The underlying cause of stunted home sales volume and sticky pricing may be the epidemic of floundering Fair Isaac Corporation (FICO) scores during the Lesser Depression, according to a recent FICO study.

Roughly 50 million American consumers experienced a FICO score drop of at least 20 points in 2008-2009 following the housing bust and financial crisis. 21 million of those who experienced a dip in their FICO scores lost more than 50 points and many others suffered losses in excess of 100 points.

FICO score averages on government-guaranteed loans during the same period show that as millions of consumers were becoming less creditworthy per FICO ratings, lenders were increasing their underwriting standards. The average credit score for Fannie Mae- and Freddie Mac-backed loans soared to a seemingly unattainable 760. Although the Federal Housing Administration (FHA) will back borrowers with scores as low as 620 (lower in some cases), the average for borrowers who qualified through FHA-participating lenders was above 700.

The repercussions of the downward spiral in FICO scores seem to be dire. 33% of agents surveyed have reported a killed deal due to insufficient buyer FICO scores, according to a survey recently released by the national real estate trade union.

first tuesday take: The combination of weakened creditworthiness and stricter qualifying standards looks to be a knife in the back of a hanged housing market.

There is decidedly nothing wrong with stricter underwriting from lenders — lax lending standards are perhaps what got the market into the mess it’s in now. The problem is overreliance on the “all-powerful” FICO score. The FICO score is an improper outsourcing of lender judgment to a corporation using mathematical abstraction to arbitrarily determine creditworthiness. It is too heavily relied upon as a standard of creditworthiness (read: cause for rejection) when it bears no rational connection to a homebuyer’s ability to perform. [For more information on the virtues of strict underwriting, see the July 2011 first tuesday article, Strict lending is good for you and the economy.]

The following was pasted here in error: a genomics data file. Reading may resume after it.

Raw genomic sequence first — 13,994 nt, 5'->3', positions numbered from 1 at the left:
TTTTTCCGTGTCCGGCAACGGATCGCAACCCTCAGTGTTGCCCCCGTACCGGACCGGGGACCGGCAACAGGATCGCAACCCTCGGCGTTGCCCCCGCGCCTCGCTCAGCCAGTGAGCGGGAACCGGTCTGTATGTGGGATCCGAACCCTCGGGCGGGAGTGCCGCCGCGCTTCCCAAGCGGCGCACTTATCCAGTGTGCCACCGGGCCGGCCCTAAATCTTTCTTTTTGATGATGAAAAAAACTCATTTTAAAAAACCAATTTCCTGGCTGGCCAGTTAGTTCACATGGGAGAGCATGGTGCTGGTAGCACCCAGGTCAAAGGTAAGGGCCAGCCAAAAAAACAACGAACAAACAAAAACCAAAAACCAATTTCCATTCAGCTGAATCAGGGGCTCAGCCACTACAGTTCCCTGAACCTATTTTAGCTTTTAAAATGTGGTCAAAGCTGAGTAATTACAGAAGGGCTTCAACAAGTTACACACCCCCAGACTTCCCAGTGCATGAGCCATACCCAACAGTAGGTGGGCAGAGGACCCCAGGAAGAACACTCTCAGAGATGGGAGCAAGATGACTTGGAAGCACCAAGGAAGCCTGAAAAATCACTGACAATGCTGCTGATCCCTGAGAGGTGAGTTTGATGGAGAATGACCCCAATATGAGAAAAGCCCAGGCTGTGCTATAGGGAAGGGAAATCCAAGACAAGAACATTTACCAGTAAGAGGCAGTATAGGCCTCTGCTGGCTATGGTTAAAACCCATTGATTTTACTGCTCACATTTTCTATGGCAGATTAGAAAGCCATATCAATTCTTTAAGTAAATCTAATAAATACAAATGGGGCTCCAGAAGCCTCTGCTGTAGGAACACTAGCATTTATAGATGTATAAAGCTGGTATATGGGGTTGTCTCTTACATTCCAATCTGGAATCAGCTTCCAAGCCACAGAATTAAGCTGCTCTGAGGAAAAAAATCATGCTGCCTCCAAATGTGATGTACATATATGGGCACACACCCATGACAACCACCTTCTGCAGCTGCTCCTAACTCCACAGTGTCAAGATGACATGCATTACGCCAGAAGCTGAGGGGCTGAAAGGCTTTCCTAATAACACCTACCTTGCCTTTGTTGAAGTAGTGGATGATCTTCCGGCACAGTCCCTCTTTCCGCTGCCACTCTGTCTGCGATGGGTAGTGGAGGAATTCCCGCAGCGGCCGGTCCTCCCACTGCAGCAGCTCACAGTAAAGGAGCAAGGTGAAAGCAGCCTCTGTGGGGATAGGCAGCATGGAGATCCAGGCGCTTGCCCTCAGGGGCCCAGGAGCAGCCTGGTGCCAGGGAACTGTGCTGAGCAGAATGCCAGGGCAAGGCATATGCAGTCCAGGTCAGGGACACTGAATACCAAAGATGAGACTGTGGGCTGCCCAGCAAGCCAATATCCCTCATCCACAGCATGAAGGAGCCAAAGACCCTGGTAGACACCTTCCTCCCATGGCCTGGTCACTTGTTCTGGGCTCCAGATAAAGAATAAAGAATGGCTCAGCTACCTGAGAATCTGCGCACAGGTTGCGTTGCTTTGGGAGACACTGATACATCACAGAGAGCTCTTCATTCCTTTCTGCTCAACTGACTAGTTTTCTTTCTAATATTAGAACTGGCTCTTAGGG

California in particular is now populated with a sizable contingent of strategic defaulters due to a lack of other means for getting rid of excessive debt due to the flagrant lending practices of the Millennium Boom. Many of these individuals still have jobs, earn sufficient wages and are willing to make regular mortgage payments on their homes as long as they are not throwing their dollars at a black hole asset. By and large, those who have strategically defaulted have done so out of sound financial sense — an unemotional analysis and business-like decision. [For more information on the savvy of strategic defaulters, see the July 2011 first tuesday article, Strategic default smarts.]

Thus, the hit they have taken to their credit scores does not reflect the likelihood of default due to inability to pay, but rather reflects an unwillingness to be swindled. This is the true threat the increasingly more financially literate homebuyer poses to lenders in the new real estate paradigm; this is the threat the credit rating agencies are patently colluding with lenders to mitigate.

The same collusive scenario took place in the run up to the financial crisis, only in the reverse. Credit rating agencies colluded with investors on the secondary mortgage market in order to turn quicker profits by vouching for mortgage-backed bond (MBB) pools that we now know were overflowing with junk. How can anyone trust these private institutions any longer when it comes to determining the course of what is perhaps the single most crucial market to U.S. domestic prosperity?

To paraphrase William Henry Harrison, the insistence on the necessity of an institution is the eternal argument of all conspirators. [For more information on the FICO sham, see the June 2010 first tuesday article, The FICO score delusion.]

re: “Lower credit scores slow housing recovery by thwarting sales” from the Los Angeles Times